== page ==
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Carpal Tunnel Syndrome

 

 

 

 

 

 

 

 

 

 

 

 

 

 

 

What is Carpal Tunnel Syndrome?

Carpal Tunnel Syndrome is a condition resulting from one of the main nerves of the arm (the median nerve) being compressed at the wrist.

The nerve runs on the 'palm side' of the wrist, together with many other tendons and nerves. These all run within a very snug tunnel, the Carpal Tunnel, which works very well in normal circumstances. If any swelling occurs, though, then pressure builds up in the tunnel, squeezing on the nerve.

 

What are the symptoms of Carpal Tunnel Syndrome?

The most common complaints are of numbness and tingling in the hand, usually of the thumb, index and middle fingers. The symptoms are often worse when using the hand, such as carrying shopping bags or holding tools. A classic complaint is of waking up at night with pins and needles in the hand, shaking the hand to relieve the symptoms.

The fine muscles of the thumb can also be weakened in Carpal Tunnel Syndrome, leading to occasional complaints of weakness or clumsiness in the affected hand.

 

What causes Carpal Tunnel Syndrome?

There are a number of possible causes of Carpal Tunnel Syndrome, including:

  • Pregnancy - probably due to fluid retention causing swelling around the nerve
  • Thyroid disorders - underactive thyroid can also lead to swelling
  • Trauma - previous wrist sprains or breaks can lead to Carpal Tunnel Syndrome
  • Rheumatoid Arthritis - changes at the wrist joint can cause Carpal Tunnel problems
  • Referred symptoms - squeezing of the nerve in the elbow or neck can give symptoms felt in the hand

Often, though, no cause can be pin-pointed and the condition is termed 'idiopathic' (of unknown cause)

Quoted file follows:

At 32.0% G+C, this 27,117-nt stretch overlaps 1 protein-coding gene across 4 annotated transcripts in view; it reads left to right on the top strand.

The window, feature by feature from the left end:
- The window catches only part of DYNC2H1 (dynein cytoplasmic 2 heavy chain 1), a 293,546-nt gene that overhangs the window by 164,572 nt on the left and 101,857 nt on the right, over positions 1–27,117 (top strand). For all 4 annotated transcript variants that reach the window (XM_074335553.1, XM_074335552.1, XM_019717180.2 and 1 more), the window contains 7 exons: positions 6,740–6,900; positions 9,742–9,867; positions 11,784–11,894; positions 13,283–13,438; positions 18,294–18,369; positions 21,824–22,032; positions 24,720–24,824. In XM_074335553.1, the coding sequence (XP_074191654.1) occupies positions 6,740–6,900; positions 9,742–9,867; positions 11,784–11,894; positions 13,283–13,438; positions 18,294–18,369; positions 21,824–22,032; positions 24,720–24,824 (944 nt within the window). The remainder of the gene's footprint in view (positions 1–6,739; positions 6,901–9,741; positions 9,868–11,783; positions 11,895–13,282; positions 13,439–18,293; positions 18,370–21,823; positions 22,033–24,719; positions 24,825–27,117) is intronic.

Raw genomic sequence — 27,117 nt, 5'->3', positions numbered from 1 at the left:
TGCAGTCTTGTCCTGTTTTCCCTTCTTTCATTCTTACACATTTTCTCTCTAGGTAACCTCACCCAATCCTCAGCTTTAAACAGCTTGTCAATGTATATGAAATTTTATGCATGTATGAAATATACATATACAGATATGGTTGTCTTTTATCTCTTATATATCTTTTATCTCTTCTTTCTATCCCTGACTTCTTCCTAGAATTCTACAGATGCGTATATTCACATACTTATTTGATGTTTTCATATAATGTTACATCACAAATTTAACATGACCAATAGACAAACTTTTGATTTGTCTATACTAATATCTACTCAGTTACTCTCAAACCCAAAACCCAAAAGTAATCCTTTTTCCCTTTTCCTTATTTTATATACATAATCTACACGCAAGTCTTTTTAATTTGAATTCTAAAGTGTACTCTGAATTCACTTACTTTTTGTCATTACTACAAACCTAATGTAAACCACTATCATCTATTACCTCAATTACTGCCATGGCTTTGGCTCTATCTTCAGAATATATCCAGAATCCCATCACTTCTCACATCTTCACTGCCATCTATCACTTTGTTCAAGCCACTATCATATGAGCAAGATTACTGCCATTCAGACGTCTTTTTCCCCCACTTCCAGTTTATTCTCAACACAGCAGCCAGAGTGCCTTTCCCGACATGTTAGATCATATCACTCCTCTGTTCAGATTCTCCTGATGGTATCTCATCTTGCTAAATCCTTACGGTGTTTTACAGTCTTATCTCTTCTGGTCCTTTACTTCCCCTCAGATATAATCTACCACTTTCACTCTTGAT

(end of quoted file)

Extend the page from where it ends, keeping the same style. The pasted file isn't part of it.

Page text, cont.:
Are there any tests for Carpal Tunnel Syndrome?

There are a number of clinical tests that the surgeon may perform in the clinic which, with the symptoms you have, may be all the surgeon needs to come to a diagnosis. If there are any concerns that there may be a treatable cause such as thyroid disease, then blood tests may be required.

If any doubt exists of the diagnosis, then a nerve conduction or EMG (electromyograph) study can be performed. These tests use very small electric currents to test the nerve along its course - the electricity is not conducted well if the nerve is compressed, confirming the diagnosis.

 

How is Carpal Tunnel Syndrome treated?

There are a number of ways that Carpal Tunnel Syndrome can be treated. These include splints, steroids or surgery. To learn more about this, please read our Carpal Tunnel Surgery page.

 

Read an account of a patient's Real Experience of Carpal Tunnel Surgery

 

 

Any procedure involving skin incision can also result in unfavourable scarring, wound infection, or bleeding. This list of risks is not exhaustive, and you should discuss possible complications with your specialist. Whilst these risks will seem very worrysome, and indeed can be serious, it should also be borne in mind that many people have no postoperative problems whatsoever.

The information provided is as a guide only and you should discuss matters fully with your specialist before deciding if this is the right procedure for you. Please also read our disclaimer

 

 

 
 
 
 
 

 

 

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